British Legion makes plea over poppy for UK national teams

The Poppy Appeal

The Poppy Appeal

The Royal British Legion has written an open letter to Fifa urging it to lift its ban on UK national football teams wearing the poppy.

The Royal British Legion has written an open letter to Fifa urging it to lift its ban on UK national football teams wearing the poppy.

The football associations of both England and Scotland have vowed to defy the ban by world football’s governing body, saying players will wear poppies on black armbands during their Armistice Day World Cup qualifier at Wembley.

Fifa has insisted that the laws of the game, which prohibit political messages from players’ kit, mean poppies cannot be worn at the November 11 fixture.

But in an open letter to Fifa, RBL director general Charles Byrne said it is urging a rethink in the “strongest possible terms”.

Its statement read: “The red poppy is a symbol of remembrance and hope for a peaceful future. It has no political, religious or commercial meaning.

“This small red flower that grew on the devastated battlefields of the First World War is a solemn reminder of the cost of war and the price of peace.

“The red poppy is worn so that we never forget the commitment and sacrifices of the serving, never forget those who need help to live on through the consequences of war, and always remember our troubled world needs reconciliation and peace.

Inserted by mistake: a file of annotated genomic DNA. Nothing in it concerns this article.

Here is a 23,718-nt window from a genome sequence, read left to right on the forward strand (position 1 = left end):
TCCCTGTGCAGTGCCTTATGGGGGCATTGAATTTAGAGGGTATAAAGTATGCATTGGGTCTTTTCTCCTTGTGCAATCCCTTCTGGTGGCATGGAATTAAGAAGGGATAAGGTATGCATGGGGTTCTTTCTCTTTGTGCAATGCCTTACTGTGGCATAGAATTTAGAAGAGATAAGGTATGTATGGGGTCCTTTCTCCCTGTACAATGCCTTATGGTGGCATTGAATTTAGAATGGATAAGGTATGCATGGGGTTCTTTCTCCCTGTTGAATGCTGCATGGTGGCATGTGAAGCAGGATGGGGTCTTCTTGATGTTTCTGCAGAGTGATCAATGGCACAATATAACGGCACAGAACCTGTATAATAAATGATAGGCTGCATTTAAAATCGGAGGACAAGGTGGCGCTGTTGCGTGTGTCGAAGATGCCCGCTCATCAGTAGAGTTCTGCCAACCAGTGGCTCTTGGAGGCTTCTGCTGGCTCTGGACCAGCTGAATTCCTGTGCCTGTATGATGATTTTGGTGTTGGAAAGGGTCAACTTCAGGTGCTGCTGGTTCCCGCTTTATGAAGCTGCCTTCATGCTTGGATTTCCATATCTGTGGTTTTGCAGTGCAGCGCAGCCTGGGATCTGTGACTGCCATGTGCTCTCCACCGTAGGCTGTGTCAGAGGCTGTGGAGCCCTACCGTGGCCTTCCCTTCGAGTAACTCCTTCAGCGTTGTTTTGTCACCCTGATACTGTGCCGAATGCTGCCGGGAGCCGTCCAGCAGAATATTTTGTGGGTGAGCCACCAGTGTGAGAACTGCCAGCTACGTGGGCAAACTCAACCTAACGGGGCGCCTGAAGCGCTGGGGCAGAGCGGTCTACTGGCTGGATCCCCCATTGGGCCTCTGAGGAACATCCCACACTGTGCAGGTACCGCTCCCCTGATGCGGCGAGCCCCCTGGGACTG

“Since 1921 the Legion has protected the red poppy from political or partisan misuse and ensured it remains a symbol that can be worn with pride by those of all ages, backgrounds and political and religious beliefs.

“Many nations respect and honour the sacrifices of their Armed Forces, and the red poppy is an international symbol worn around the world.

“Each year 1.5 million poppies are sent to 50 countries worldwide, there are distinct red poppies worn in Canada, Australia and New Zealand for remembrance, and in France they wear the bleuet.

“We can see no reason why this simple symbol cannot be worn by players at international football matches should they choose to.

“The poppy represents sacrifices made in the defence of freedom, and so the decision to wear it must be a matter of personal choice. We would never insist upon it, as to do so would be contrary to the spirit of remembrance and all that the poppy stands for.

“This year the Legion is asking the nation to rethink remembrance when they wear their poppy, and recognise that all generations of our Armed Forces community, from the Second World War through to the present day, need our support. The poppy is as much to support the future of the living as to honour the memory of the fallen, and we thank the football associations of the home nations who have helped us carry this message to the millions of football fans watching their matches this remembrance period.

“We ask you, Fifa, in the strongest terms, that you rethink your approach to remembrance and the use of the poppy, and permit players to honour the commitment and sacrifices of the Armed Forces.”